Dr. Digliani is a psychologist and a former deputy sheriff, police officer, and detective. He served as staff psychologist and peer support team clinical supervisor of the Fort Collins, Colorado Police Services (FCPS)for the last 11 years of his police career. In 1995 he was awarded the FCPS Medal of Merit for his work in police psychology. He is the current staff psychologist for the Loveland Police Department and Larimer County Sheriff’s Office in Colorado. In his work, he provides psychological counseling services to department members and their families. He also serves as the clinical supervisor of the agencies’ Peer Support Teams. Dr. Digliani has worked with numerous municipal, county, state, and federal law enforcement organizations. He specializes in trauma psychology, group interventions, and the development of police peer support teams. His writings include Reflections of a Police Psychologist, the Police and Sheriff Peer Support Team Manual, and the Law Enforcement Critical Incident Handbook. He has developed the Police And Training/Recruit Officer Liaison (PATROL) program to support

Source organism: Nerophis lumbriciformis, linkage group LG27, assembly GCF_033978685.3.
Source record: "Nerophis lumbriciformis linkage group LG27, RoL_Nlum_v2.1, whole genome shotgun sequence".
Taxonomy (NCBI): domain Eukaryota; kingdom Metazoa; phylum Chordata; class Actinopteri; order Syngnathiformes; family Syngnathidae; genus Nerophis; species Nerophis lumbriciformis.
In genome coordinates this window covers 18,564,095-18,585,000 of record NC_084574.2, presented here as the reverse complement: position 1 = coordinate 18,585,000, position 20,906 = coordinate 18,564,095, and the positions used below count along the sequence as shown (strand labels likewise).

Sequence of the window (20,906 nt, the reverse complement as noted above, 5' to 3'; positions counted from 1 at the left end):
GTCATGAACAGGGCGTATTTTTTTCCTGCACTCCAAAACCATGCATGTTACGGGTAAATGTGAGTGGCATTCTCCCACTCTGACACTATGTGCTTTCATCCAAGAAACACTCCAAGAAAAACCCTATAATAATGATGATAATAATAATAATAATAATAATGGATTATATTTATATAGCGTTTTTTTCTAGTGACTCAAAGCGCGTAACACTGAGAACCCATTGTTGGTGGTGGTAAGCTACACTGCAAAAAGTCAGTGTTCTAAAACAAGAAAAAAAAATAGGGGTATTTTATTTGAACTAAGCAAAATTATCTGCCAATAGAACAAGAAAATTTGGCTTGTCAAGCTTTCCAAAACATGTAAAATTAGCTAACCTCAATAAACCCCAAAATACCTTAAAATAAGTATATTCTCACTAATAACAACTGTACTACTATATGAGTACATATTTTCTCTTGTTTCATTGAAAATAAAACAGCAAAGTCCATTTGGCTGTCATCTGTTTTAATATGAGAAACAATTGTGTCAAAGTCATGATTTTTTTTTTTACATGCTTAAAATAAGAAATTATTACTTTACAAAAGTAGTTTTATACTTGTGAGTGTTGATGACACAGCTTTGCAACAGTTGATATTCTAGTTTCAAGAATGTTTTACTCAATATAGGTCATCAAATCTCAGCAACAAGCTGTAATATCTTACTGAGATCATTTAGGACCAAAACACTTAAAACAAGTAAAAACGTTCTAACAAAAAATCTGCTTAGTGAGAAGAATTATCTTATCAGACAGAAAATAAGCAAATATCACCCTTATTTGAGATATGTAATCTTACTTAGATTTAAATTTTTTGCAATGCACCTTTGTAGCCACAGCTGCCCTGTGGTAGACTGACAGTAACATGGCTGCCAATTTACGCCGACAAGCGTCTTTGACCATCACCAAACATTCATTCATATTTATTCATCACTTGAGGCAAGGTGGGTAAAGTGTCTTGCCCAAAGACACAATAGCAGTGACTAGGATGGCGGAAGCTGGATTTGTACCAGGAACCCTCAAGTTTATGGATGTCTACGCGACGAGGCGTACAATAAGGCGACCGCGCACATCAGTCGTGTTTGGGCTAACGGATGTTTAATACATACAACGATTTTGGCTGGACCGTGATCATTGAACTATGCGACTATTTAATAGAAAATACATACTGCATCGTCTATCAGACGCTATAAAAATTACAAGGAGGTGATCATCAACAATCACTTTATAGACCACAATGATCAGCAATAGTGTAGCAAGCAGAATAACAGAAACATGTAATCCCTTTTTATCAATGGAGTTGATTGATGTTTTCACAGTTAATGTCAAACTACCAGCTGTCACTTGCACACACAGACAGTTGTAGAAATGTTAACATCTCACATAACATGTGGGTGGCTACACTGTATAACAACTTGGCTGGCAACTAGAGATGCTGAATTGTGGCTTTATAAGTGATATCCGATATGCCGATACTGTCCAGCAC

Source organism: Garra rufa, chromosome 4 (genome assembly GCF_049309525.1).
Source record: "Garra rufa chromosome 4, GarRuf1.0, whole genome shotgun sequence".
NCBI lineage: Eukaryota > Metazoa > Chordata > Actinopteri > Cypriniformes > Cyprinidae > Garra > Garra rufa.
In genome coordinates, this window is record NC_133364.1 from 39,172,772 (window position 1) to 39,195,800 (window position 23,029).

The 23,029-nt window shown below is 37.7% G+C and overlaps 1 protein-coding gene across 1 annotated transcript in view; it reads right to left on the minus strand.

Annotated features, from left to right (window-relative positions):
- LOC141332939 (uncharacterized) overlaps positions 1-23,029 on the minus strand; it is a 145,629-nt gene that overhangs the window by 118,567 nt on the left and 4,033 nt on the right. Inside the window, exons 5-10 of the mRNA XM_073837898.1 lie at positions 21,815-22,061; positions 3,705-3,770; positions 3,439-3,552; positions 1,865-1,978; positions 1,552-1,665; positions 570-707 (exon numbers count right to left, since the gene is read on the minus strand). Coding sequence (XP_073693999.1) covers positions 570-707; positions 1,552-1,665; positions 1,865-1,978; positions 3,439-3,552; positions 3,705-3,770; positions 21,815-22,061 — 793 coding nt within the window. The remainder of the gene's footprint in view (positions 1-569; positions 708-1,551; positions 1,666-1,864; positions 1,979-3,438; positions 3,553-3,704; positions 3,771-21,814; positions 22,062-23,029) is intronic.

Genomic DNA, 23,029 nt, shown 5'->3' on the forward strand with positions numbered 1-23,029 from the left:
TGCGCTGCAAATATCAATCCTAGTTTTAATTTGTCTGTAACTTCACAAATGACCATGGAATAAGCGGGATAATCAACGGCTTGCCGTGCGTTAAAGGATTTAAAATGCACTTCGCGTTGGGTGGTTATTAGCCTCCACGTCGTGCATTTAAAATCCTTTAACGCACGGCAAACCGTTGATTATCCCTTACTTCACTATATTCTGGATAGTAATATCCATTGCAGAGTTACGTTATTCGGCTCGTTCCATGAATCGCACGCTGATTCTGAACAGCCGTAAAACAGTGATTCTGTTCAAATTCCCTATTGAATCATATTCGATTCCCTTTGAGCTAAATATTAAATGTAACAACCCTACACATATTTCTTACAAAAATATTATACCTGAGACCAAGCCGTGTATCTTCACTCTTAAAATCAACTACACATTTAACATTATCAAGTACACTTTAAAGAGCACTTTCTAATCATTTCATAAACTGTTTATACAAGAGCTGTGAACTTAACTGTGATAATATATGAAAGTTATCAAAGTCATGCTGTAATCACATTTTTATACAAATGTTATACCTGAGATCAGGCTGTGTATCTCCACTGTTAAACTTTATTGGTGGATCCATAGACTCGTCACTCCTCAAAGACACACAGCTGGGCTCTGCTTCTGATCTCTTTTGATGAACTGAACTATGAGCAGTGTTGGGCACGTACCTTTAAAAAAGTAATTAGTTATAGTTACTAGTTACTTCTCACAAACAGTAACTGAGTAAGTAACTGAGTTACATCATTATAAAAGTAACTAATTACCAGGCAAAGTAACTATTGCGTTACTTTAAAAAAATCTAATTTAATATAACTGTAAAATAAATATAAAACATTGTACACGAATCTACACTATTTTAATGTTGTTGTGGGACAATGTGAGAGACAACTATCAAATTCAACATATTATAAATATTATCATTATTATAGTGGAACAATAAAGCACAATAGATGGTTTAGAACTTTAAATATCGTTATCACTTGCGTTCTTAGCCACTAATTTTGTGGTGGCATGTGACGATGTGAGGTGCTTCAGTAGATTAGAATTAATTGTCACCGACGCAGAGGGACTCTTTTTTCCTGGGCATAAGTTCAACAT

police officers in training, the Proactive Annual Check-In (PAC) Initiative to support working officers, and the Comprehensive Model for Police Advanced Strategic Support (COMPASS) to support officers throughout and following their police career.
Police Peer Support: Does it work? The Efficacy of Law Enforcement Peer Support
By: Police Psychologist Jack A. Digliani, PhD, EdD
EDITORS NOTE: This article was submitted by CopsAlive longtime contributor Dr. Jack Digliani and it is of particular importance because I believe he has created one of the first and certainly most thorough evaluations of Proactive Peer Support programs ever conducted. Jack is truly one of the world’s preeminent promoters of effective law enforcement peer support and how to properly train for it. READ this article, visit his website, and use his free materials that are available here on CopsAlive and also on his site. If you haven’t had Jack conduct a training program for your agency yet, you are truly missing the best!